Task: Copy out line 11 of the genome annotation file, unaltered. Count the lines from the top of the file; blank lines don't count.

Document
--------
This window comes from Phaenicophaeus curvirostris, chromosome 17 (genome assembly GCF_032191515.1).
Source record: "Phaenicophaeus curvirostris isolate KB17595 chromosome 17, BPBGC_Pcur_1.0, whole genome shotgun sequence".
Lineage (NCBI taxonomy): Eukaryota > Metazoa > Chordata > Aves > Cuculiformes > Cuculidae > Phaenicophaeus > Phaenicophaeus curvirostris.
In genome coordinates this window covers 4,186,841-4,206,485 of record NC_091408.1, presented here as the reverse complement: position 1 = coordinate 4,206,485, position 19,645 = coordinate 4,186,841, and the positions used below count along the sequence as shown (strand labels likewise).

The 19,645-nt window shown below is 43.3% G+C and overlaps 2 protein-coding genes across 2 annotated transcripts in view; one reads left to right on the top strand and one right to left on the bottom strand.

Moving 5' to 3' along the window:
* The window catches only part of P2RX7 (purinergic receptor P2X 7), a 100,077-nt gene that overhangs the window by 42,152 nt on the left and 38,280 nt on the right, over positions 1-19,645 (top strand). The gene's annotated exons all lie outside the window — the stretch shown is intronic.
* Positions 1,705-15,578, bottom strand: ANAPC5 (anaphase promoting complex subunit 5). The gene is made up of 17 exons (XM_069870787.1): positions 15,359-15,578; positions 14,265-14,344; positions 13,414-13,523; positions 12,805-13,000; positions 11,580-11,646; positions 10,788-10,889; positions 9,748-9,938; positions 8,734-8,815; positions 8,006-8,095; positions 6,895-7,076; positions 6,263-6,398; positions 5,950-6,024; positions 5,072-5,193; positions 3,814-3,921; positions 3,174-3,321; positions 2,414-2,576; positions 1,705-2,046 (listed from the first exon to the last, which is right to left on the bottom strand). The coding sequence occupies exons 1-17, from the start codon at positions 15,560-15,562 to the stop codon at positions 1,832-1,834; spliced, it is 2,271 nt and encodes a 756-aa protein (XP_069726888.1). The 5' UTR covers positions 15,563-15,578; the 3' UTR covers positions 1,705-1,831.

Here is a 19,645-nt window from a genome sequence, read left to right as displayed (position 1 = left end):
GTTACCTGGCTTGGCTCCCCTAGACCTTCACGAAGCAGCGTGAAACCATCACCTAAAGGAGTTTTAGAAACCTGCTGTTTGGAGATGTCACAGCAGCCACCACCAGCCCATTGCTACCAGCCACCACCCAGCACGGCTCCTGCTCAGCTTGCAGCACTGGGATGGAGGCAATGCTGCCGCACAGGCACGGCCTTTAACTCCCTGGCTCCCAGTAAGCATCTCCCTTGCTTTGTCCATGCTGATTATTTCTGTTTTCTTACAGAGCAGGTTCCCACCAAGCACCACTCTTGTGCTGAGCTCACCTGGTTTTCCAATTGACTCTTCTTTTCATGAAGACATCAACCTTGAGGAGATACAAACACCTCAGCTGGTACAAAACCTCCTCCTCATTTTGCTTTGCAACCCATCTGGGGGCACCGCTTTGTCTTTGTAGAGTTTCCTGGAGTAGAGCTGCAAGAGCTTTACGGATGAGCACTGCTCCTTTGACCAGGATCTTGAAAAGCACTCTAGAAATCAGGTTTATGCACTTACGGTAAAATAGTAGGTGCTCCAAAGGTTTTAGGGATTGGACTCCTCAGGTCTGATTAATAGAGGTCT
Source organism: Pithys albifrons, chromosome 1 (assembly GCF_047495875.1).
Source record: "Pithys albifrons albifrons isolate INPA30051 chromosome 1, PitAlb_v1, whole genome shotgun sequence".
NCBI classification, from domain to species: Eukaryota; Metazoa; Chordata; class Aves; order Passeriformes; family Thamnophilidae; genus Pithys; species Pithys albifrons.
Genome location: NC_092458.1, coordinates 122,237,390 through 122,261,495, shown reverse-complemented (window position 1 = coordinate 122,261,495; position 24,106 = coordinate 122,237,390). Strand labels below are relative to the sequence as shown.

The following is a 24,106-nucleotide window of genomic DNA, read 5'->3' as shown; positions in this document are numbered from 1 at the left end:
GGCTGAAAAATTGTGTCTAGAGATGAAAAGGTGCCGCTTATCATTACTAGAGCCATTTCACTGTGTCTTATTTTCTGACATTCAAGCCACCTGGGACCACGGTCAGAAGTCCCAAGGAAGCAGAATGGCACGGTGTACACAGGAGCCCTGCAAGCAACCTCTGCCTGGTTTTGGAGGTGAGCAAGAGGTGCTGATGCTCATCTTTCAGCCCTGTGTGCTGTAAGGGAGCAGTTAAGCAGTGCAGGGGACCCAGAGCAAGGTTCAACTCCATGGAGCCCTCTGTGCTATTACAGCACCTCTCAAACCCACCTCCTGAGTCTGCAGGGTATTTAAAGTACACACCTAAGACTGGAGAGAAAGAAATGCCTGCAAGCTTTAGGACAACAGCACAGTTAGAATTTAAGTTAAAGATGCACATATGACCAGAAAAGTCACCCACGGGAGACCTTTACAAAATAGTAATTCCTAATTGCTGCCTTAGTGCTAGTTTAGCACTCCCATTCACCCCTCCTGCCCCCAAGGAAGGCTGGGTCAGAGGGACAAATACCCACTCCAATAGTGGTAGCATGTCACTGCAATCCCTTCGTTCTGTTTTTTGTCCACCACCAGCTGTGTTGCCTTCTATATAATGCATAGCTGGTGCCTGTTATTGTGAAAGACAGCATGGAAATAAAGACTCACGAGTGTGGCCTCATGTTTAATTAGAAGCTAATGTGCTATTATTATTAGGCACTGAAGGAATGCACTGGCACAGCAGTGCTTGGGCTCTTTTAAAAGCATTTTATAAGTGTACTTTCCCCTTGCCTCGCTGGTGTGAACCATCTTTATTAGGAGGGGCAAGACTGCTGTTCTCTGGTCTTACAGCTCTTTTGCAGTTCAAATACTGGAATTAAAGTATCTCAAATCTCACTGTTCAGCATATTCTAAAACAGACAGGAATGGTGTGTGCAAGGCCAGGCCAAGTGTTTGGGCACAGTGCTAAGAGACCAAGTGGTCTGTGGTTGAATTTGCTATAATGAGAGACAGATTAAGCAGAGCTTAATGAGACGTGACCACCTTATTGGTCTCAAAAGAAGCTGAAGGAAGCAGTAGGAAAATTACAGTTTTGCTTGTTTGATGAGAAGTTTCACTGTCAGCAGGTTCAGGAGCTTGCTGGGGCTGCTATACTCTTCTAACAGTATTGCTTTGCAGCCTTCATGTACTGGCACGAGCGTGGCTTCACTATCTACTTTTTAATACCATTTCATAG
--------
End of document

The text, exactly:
Source organism: Pithys albifrons, chromosome 1 (assembly GCF_047495875.1).